September 14, 2006
New York State Department of Environmental Conservation (DEC)
Commissioner Denise M. Sheehan and New York State Department of
Agriculture and Markets (DAM) Commissioner Patrick H. Brennan today
announced a comprehensive program to help limit the spread of a
serious forest health pest which can harm pine forests, the Sirex
The Sirex Wood Wasp, Sirex noctilio, was first discovered in New
York State in a bark beetle trap in September 2004 in the City of
Fulton, Oswego County as part of the Cooperative Agricultural Pest
Survey (CAPS) Program. This exotic invasive species, native to
Europe and a significant pine tree pest in Australia, Africa and
South America, is suspected of arriving in wood packing material and
has now spread into areas of New York State.
Following the detection of the wasp, DEC, DAM, the United States
Department of Agriculture's Animal Plant Health Inspection Service
(APHIS) and Forest Service (USFS) formed a Sirex Management Team in
2005. The team conducted extensive surveys for the presence of the
wasp. Surveys conducted to date have found the wasp in portions of
the following 22 counties: Oswego, Onondaga, Cayuga, Seneca, Wayne,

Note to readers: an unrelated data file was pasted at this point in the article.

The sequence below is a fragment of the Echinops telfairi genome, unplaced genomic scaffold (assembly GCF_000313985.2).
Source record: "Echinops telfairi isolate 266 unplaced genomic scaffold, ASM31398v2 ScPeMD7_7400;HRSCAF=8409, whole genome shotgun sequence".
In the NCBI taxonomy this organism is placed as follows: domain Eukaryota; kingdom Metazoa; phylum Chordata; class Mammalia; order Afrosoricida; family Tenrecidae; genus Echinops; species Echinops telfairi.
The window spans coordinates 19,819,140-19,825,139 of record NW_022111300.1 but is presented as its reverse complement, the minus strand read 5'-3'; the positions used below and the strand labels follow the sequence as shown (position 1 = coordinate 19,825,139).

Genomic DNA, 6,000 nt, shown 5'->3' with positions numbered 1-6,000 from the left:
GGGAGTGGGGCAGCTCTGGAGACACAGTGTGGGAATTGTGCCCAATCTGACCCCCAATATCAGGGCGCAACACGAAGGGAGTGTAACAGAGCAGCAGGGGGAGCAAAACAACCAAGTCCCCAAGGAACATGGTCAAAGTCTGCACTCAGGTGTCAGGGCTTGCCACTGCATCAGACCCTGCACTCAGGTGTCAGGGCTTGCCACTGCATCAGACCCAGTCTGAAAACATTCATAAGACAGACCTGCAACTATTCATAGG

Allegany, Erie, Genesee, Jefferson, Livingston, Monroe, Niagara,
Oneida, Ontario, Orleans, Schuyler, Wyoming, Yates, Chautauqua,
Madison, Broome and Cattaraugus counties. The Sirex Wood Wasp has
also been discovered in a number of southern Ontario, Canada
locations, and in Pennsylvania.
Sirex is considered to be a major pest to native red pines, white
pines, as well as non-native Scots and Austrian pines. The female
wasp carries a fungus which it deposits in a host tree as it lays
its eggs. The fungus weakens the host tree and can lead to mortality
in as little as a few weeks.
The Sirex Management Team has developed an action plan to limit the
spread of this wasp including an extensive survey component,
bio-control research including the use of nematodes, a plan to
quarantine if necessary to limit the distribution of infested wood
products from affected areas, an outreach and education effort, and
applied research to better understand the impacts the wood wasp
might have on New York's pine resources.
In addition, the Sirex Management Team has coordinated a
comprehensive trapping effort which has placed 1,400 traps
throughout the State that are regularly monitored by staff between
June and October, during which the insects emerge as adult wasps. To
date, 37 Sirex Wood Wasps have been collected during the trapping
efforts in 2006.
The traps are hung several feet off the ground in pine stands with
preference given to stressed 2- and 3-needle pines at a density of
one trap per 25 square miles within 150 miles of known Sirex
locations in the U.S. and Canada. The targeted area encompasses most
of New York State and portions of Vermont, Pennsylvania, Ohio and
Michigan. The density is reduced to one trap per 36 square miles in
counties adjacent to the known positive counties and the area of the